In January, the Child Rights Centre in Albania (CRCA), Albanian National Youth Network (ANYN) and over 40 other youth organisations, presented the long-awaited Youth Law to Parliament, where it was officially proposed by LSI MP Nora Malaj.
The law suggested a number of changes to the existing institutional frameworks and state policies for youth in Albania, including the establishment of a Commissioner for Youth Rights, a National Youth Coordinator, a youth quota of political representation and decision making, and a higher budget for youth spending, amongst others.
When the opposition parties PD and LSI withdrew from Parliament, Speaker of Parliament Gramoz Ruçi also cancelled all legal initiatives filed by the MPs who vacated their seats. This included the Youth Law.
But in recent weeks, the Rama government has introduced a new Youth Law to Parliament, which fails to address any of the problems that were addressed in the Youth Law proposed by civil society. In fact, it clearly shows the unwillingness of the government to deal with the many youth problems in Albania, which have led to an insistent emigration of those who should be expected to build up and lead the country.
The differences between civil-society drafted law and the government’s draft law are striking. The civil society draft law explicitly bases itself on the Convention for the Rights of the Child and Council of European Roadmap for Youth Participation. The government’s draft law ignores these international standards.
The National Youth Council (KKR) proposed by the civil society draft law would be an independent state organ instituted through a decision of the Council of Ministers. It would include 9 representatives from the different ministries dealing with youth affairs, as well as 9 representatives from civil society. The KKR would advice the Council of Minister on youth policies and legal initiatives. Also, it would be in charge of monitoring the implementation of the National Youth Strategy. The KKR would be chaired by an independent National Youth Coordinator nominated by the Prime Minister.
The government’s new draft law scraps all of this. The KKR now would fall directly under the line ministry responsible for youth affairs, and the minister of that ministry would head the KKR. Civil society members of the KKR are no longer stipulated by the law, which relegates the composition of the KKR to the Council of Ministers. There will be no National Youth Coordinator.
The new draft law proposed by the government also makes no mention of the duties of the ministries and local governments with regards to youth policy, it scraps the proposal for the National Youth Service, and fails to list any of the target items for which the youth budget should be used.
The civil society draft law explicitly listed that the youth budget on a national and local level should be spent on policies such as encouraging youth to take part in democratic and social processes, the empowerment of youth organizations, studies on the position and needs of youth, and a national youth card. All of these have been scrapped in the government’s new draft law.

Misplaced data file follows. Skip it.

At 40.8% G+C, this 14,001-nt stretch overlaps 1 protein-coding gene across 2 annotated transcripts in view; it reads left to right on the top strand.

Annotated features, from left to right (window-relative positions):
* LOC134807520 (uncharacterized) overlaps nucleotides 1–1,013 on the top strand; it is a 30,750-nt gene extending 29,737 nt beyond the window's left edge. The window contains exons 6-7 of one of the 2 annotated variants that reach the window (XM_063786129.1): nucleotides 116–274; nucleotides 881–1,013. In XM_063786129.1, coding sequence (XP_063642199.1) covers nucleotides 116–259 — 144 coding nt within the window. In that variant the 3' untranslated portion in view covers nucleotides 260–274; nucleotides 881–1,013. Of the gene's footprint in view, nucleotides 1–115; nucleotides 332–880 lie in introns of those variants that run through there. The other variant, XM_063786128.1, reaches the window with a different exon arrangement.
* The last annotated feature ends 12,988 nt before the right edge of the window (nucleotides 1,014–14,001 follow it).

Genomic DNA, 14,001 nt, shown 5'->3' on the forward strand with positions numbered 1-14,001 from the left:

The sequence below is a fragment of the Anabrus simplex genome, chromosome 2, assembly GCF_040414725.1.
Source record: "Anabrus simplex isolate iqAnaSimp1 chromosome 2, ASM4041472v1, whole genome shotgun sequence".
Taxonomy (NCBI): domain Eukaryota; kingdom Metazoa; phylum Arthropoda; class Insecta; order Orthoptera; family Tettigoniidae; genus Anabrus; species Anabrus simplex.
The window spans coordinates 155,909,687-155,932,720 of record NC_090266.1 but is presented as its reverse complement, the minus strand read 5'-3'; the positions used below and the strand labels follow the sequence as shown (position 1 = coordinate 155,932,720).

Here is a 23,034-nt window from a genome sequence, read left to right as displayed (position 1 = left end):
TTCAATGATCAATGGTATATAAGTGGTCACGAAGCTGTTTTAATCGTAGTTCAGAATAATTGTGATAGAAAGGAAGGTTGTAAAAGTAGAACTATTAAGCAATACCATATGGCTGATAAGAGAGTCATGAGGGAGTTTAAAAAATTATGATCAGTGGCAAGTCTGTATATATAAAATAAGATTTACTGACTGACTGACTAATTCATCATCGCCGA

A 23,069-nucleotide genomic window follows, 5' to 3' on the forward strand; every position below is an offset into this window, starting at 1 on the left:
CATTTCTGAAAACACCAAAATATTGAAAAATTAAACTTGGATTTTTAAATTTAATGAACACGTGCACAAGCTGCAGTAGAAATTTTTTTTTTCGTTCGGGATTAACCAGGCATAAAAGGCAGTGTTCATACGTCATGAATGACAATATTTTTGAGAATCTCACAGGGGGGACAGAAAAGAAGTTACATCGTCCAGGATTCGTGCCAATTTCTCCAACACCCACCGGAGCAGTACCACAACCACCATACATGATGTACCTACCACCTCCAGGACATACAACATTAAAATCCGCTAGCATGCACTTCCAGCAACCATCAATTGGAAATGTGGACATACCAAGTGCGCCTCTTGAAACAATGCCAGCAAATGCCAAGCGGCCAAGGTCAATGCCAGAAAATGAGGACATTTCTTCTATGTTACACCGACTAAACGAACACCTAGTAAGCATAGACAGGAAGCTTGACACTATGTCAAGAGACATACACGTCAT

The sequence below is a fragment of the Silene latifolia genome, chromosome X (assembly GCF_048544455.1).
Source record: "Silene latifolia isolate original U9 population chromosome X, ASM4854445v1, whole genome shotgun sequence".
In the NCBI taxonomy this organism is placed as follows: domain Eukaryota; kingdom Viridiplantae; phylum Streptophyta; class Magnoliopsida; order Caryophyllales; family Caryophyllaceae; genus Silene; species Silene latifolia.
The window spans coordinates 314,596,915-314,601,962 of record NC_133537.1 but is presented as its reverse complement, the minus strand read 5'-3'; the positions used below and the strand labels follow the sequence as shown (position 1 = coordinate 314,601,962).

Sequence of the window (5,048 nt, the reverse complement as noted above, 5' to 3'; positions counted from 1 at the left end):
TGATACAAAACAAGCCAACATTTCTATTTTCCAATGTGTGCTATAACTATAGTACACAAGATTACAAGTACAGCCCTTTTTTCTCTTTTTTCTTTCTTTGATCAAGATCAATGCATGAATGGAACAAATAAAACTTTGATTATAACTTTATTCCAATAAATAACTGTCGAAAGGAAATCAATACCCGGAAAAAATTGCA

The draft law proposed by civil society also stipulated that the government should aim for 10% representation of youth in the legislative and executive branches of government, local government, and political parties. The government’s draft law has no such ambition.
The same draft law also envisioned the opening of youth centers all over Albania, which would assist in the implementation of youth policies. The government’s draft law, instead, speaks about “youth infrastructure,” without committing any budget or providing any vision about how this “infrastructure” should be created.
Finally, the government has scrapped the idea of a Commissioner for Youth Rights created at the office of the National Ombudsman.
The question is then: what value does the new draft law proposed by the government actually add to the barely existing legal framework dealing with youth policy? The answer is: hardly anything. No hard commitments are made, no new infrastructure created, no new funds allocated, civil society will have no influence on any part of the policy process, and no independent functionary will be able to monitor the government’s progress.
The contrast could not be bigger. On one hand a well-prepared draft law with considerable input from civil society, adhering to international standards while giving true hands and feet to national and local youth policy initiatives; on the other a law drafted in a hurry, without consultation, and which merely adds some bureaucracy without any budget or real “teeth.”
This shows not only that the government is willing to reject years of expertise and proper consultation with civil society on a whim, it also shows clearly that the Albanian government of Prime Minister Edi Rama couldn’t care less about the youth of Albania.